The Eremo del Vivo
Spiritually enchanting, the ancient Eremo del Vivo rises from a beautiful woodland full of streams.
The del Vivo Hermitage is a monumental ecclesiastical complex in Vivo d’Orcia – a small area of the town of Castiglione d’Orcia – and more precisely in Contea, just a few kilometres from the town.
No one knows exactly when the entire complex was founded, it probably dates back to the 11th century and has been ascribed to San Romualdo; however, it is first mentioned officially in a Papal Bull dated 1113 in which it is described as a religious organisation belonging to the Camaldoli Monastery.
Originally it was made up of a Hermitage (which corresponds to today’s Ermicciolo) in a high and isolated position, and a monastery – the construction of which dates back to 1218 – which was found lower down and which was used by Pope Alexander IV as a refuge for monks during the various wars to which the area was subjected towards the middle of the century. Around the first half of the 13th century the monastery, by now uninhabited, fell into ruin and then was acquired by the Farnese family who subsequently transferred it, along with the numerous works remaining therein, to Cardinal Marcello Cervini of Montepulciano. It was in fact then the Cardinal who ordered a castle building to be constructed on the remains of the monastery, the realisation of which has been ascribed to Antonio Sangallo Il Giovane. As well as for the renovation of the building, the Cardinal has also been credited for the construction of residences, storehouses and oil mills, elements that contributed to kick-starting the area’s economy, which, consequently, led to the development of the inhabited centre of Vivo d’Orcia, which took on its current form in 1867.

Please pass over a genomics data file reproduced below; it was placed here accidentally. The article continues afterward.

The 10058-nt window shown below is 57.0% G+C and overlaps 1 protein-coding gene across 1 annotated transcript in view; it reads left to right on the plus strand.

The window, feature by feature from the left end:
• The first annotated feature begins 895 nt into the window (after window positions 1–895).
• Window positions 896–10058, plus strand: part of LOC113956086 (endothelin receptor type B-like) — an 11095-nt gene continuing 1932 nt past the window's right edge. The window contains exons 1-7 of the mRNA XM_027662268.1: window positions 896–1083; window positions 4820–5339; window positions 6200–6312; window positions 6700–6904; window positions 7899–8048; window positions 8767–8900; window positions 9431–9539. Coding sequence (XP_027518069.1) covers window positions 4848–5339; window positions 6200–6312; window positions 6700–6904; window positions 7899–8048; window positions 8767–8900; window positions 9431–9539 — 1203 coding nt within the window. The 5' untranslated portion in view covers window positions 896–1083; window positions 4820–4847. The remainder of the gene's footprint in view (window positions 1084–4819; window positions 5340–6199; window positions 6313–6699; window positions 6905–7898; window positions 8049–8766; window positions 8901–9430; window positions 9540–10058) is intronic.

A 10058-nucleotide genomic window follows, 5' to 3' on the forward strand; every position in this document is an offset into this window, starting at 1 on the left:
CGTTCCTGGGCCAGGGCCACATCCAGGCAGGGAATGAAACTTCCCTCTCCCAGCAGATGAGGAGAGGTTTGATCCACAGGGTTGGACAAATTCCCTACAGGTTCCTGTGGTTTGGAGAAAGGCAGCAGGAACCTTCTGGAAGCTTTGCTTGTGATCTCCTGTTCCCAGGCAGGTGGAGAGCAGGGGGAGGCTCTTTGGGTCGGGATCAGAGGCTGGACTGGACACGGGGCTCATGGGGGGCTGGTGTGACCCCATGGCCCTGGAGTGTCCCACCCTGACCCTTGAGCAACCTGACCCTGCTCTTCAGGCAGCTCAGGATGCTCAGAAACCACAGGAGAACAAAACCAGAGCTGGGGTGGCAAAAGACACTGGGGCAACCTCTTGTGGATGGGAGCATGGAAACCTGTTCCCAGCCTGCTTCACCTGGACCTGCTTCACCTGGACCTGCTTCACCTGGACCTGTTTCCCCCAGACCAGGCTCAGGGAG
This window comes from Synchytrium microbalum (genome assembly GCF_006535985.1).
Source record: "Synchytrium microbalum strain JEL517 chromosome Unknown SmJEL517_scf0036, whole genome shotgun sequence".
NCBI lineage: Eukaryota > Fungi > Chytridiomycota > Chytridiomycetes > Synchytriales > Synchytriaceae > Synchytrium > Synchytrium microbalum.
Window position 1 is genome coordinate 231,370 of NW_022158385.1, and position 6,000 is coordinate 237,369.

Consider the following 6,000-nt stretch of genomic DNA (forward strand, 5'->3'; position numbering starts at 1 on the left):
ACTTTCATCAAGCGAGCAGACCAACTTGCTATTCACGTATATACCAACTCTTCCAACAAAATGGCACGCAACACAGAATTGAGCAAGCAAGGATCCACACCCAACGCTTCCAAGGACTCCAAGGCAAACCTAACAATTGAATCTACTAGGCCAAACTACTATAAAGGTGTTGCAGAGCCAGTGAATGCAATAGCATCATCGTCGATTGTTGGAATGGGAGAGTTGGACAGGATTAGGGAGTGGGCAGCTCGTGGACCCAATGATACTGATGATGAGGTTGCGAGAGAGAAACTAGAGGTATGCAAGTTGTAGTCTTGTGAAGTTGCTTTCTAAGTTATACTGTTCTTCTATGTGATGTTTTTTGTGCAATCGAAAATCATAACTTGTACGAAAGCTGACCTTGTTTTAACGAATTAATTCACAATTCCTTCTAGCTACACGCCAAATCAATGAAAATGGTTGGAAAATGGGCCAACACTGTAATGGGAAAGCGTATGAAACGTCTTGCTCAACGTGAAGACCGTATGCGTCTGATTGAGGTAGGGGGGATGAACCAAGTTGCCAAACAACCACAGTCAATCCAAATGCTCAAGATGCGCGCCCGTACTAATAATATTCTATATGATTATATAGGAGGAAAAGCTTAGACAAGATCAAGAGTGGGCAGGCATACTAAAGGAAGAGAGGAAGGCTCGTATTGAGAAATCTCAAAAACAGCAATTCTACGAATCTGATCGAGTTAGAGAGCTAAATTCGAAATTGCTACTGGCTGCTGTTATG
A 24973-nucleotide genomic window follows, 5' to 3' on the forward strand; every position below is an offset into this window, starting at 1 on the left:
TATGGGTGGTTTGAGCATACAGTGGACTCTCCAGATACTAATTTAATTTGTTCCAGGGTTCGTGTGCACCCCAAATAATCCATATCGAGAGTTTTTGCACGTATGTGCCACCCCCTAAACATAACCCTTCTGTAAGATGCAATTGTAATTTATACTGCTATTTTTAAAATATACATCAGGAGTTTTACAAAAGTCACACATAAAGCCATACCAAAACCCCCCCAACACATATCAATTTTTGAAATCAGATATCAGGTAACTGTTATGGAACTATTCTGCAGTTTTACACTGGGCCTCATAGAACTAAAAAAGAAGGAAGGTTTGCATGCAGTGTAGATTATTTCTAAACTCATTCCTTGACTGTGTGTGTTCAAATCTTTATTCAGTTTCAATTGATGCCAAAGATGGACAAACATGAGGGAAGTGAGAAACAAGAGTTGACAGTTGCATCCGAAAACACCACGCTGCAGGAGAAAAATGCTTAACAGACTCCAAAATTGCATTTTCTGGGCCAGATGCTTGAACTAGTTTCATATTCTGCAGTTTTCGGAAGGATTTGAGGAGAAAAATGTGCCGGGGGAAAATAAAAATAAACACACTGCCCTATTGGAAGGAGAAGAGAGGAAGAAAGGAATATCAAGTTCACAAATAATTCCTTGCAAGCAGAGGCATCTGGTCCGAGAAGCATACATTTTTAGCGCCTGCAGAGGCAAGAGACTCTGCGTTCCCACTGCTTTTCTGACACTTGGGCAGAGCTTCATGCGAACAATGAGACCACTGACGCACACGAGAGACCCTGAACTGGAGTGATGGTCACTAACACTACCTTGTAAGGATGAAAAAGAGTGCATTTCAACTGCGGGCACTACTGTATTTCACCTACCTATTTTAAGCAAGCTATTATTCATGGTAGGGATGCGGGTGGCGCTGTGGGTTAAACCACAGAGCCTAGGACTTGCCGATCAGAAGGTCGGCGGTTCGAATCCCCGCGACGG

The monastery’s church – known as the Chiesa di San Pietro – underwent an extreme transformation, becoming the church we can find today dedicated to San Marcello. Some 16th century elements can be seen in the exterior façade, while the three internal altars and the upper part of the bell tower certainly date back to the 17th century. The only traces that remain of the original construction can be found in the lower part of the bell tower and in the southern part of the building, as well as in a doorjamb – today located in the sacristy but which originally belonged to the main door of the façade – which depicts San Michele killing the dragon.
Regarding the Ermicciolo, or rather the upper hermitage, there used to be a church dedicated to San Benedetto near the springs of the River Vivo. It is a small church dating back to the Romanesque period and characterised by a single nave ending in a semi-circular apse, decorated with some small hanging arches supported by sculpted shelves. To the side of the portals in the façade are two frames decorated with a chequered motif created using different tones of volcanic rock. This aspect is a rather faithful reproduction of the original, thanks also to its excellent state of conservation, maintained through various renovations undertaken around the 1930s.